Fueling your workout

Everyone’s body is different.

Some people are able to smash their workouts after a heavy, complex-carb laden meal, whereas others, myself included, prefer to have a light snack before a workout, just to give the body enough fuel to get through the exercise.

These are my top pre-workout fuel tips:

  1. Focus on simple carbohydrates, like fruits. Fructose is utilized fairly quickly during exercise, and majority of it will be utilized by the brain. That means mental clarity during your exercise, which is equally as important as having the right amount of energy to get through your routine.
  2. Limit fats. Fatty foods digest slowly and will make you feel sluggish.
  3. Too much fiber before a workout is not a good idea, especially if you are a runner. The last thing you want is disaster pants on the treadmill.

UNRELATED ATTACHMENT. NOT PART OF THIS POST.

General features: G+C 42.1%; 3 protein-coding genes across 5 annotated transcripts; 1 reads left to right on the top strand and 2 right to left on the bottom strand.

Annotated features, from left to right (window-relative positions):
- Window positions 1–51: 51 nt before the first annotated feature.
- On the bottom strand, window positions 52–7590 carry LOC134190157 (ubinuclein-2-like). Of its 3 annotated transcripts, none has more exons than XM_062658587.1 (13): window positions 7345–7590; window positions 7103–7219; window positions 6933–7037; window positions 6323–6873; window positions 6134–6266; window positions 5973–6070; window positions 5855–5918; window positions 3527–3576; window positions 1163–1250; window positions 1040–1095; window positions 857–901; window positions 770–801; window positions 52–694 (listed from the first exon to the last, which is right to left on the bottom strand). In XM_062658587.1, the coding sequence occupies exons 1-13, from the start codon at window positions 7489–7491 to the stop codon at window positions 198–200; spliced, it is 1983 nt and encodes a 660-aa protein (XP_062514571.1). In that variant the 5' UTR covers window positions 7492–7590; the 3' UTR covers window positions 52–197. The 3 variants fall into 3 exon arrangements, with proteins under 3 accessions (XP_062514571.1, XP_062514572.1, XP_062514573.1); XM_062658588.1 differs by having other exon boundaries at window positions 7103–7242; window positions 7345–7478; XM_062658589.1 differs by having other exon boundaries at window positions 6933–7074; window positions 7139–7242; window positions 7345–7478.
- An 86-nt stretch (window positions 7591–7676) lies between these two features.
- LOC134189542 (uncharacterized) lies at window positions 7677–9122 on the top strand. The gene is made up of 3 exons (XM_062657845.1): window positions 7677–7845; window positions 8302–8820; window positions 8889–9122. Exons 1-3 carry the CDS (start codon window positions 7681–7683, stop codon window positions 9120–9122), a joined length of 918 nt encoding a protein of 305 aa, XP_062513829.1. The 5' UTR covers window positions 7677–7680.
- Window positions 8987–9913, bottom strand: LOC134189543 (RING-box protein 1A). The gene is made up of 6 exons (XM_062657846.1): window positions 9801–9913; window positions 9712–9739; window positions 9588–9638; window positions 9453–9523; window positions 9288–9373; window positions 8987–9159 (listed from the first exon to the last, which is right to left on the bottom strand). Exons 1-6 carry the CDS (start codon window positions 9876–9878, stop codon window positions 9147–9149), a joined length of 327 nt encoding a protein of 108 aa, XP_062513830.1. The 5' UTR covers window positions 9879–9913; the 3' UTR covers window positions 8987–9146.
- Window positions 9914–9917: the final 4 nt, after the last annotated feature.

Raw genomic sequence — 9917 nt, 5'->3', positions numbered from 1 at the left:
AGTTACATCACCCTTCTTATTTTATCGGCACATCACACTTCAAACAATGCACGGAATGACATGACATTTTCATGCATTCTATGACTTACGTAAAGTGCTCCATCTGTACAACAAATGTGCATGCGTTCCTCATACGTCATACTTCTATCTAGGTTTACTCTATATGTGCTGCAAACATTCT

4. Save the complex, starchy carbs for after your workout. There’s a simple science behind this: simple carbohydrates, like sugars, are stored as glycogen in the live (liver glycogen). They are utilized fairly rapidly during exercise. Complex, starchy carbohydrates are stored as glycogen in the muscles (muscle glycogen). They help to repair muscle fibers post-workout. They also take longer to breakdown, which will keep you satisfied after your exercise.
  5. Do not eat a lot of protein. Again, too much protein will take fairly long to break down in the digestive tract and will give you a “too full” feeling during your exercise session. It’s best to refuel with protein after your workout.

Some great pre-workout snacks:

  1. Apples with honey and/ or nut butter;
  2. Low fat yogurt with mixed berries and a tablespoon of granola;
  3. Black coffee or green tea;
  4. Date and grain balls;
  5. A small, homemade granola bar;
  6. A small handful of trail mix;
  7. A small amount of chocolate;
  8. Carob or yogurt coated fruit;
  9. Crispbread with peanut butter and banana;
  10. A small fruity smoothie

The takeaway message:

Everyone’s body and caloric needs pre-workout are different, but with the right research and some trial and error, you can give yourself the right amount (and type) of energy to keep yourself fueled (and sane) during your exercise.